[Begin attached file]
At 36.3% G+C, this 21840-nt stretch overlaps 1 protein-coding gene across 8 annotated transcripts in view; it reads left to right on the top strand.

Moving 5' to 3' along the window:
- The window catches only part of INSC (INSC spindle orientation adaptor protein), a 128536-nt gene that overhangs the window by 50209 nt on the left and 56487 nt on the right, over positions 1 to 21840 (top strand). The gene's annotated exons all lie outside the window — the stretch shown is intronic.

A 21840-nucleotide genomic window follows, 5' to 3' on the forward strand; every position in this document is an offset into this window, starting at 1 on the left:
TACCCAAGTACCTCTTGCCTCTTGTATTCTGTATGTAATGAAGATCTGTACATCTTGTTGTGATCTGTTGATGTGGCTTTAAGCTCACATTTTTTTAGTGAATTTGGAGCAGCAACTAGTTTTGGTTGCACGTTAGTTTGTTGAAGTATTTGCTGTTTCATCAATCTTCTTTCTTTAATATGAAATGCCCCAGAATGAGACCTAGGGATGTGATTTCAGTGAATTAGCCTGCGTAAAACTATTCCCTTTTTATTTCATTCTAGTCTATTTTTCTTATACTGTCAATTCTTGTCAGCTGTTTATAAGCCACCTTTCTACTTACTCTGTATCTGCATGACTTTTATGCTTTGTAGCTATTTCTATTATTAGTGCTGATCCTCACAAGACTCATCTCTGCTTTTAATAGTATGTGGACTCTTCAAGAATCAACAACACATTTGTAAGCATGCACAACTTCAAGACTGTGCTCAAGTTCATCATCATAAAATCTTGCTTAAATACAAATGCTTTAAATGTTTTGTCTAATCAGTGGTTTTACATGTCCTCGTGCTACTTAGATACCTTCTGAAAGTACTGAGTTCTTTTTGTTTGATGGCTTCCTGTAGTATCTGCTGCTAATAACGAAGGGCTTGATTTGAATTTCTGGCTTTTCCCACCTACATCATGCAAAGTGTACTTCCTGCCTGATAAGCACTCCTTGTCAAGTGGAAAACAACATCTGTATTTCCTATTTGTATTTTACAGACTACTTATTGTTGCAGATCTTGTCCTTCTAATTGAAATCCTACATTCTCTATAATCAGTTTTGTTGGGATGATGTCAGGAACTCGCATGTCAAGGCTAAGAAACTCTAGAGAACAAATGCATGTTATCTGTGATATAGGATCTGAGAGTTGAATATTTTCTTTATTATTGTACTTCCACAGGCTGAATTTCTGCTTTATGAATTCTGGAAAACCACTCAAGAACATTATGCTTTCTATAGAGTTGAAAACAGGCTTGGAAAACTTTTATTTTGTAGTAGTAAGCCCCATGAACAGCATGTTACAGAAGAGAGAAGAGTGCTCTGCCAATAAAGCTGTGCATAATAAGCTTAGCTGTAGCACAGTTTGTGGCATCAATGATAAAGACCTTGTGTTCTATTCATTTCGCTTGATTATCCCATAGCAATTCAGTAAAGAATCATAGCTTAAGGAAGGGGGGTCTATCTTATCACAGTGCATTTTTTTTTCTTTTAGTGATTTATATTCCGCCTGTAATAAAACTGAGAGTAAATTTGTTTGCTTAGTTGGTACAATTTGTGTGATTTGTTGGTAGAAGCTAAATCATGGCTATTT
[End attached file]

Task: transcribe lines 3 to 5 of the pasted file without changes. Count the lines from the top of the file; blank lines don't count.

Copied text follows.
- The window catches only part of INSC (INSC spindle orientation adaptor protein), a 128536-nt gene that overhangs the window by 50209 nt on the left and 56487 nt on the right, over positions 1 to 21840 (top strand). The gene's annotated exons all lie outside the window — the stretch shown is intronic.

A 21840-nucleotide genomic window follows, 5' to 3' on the forward strand; every position in this document is an offset into this window, starting at 1 on the left:
TACCCAAGTACCTCTTGCCTCTTGTATTCTGTATGTAATGAAGATCTGTACATCTTGTTGTGATCTGTTGATGTGGCTTTAAGCTCACATTTTTTTAGTGAATTTGGAGCAGCAACTAGTTTTGGTTGCACGTTAGTTTGTTGAAGTATTTGCTGTTTCATCAATCTTCTTTCTTTAATATGAAATGCCCCAGAATGAGACCTAGGGATGTGATTTCAGTGAATTAGCCTGCGTAAAACTATTCCCTTTTTATTTCATTCTAGTCTATTTTTCTTATACTGTCAATTCTTGTCAGCTGTTTATAAGCCACCTTTCTACTTACTCTGTATCTGCATGACTTTTATGCTTTGTAGCTATTTCTATTATTAGTGCTGATCCTCACAAGACTCATCTCTGCTTTTAATAGTATGTGGACTCTTCAAGAATCAACAACACATTTGTAAGCATGCACAACTTCAAGACTGTGCTCAAGTTCATCATCATAAAATCTTGCTTAAATACAAATGCTTTAAATGTTTTGTCTAATCAGTGGTTTTACATGTCCTCGTGCTACTTAGATACCTTCTGAAAGTACTGAGTTCTTTTTGTTTGATGGCTTCCTGTAGTATCTGCTGCTAATAACGAAGGGCTTGATTTGAATTTCTGGCTTTTCCCACCTACATCATGCAAAGTGTACTTCCTGCCTGATAAGCACTCCTTGTCAAGTGGAAAACAACATCTGTATTTCCTATTTGTATTTTACAGACTACTTATTGTTGCAGATCTTGTCCTTCTAATTGAAATCCTACATTCTCTATAATCAGTTTTGTTGGGATGATGTCAGGAACTCGCATGTCAAGGCTAAGAAACTCTAGAGAACAAATGCATGTTATCTGTGATATAGGATCTGAGAGTTGAATATTTTCTTTATTATTGTACTTCCACAGGCTGAATTTCTGCTTTATGAATTCTGGAAAACCACTCAAGAACATTATGCTTTCTATAGAGTTGAAAACAGGCTTGGAAAACTTTTATTTTGTAGTAGTAAGCCCCATGAACAGCATGTTACAGAAGAGAGAAGAGTGCTCTGCCAATAAAGCTGTGCATAATAAGCTTAGCTGTAGCACAGTTTGTGGCATCAATGATAAAGACCTTGTGTTCTATTCATTTCGCTTGATTATCCCATAGCAATTCAGTAAAGAATCATAGCTTAAGGAAGGGGGGTCTATCTTATCACAGTGCATTTTTTTTTCTTTTAGTGATTTATATTCCGCCTGTAATAAAACTGAGAGTAAATTTGTTTGCTTAGTTGGTACAATTTGTGTGATTTGTTGGTAGAAGCTAAATCATGGCTATTT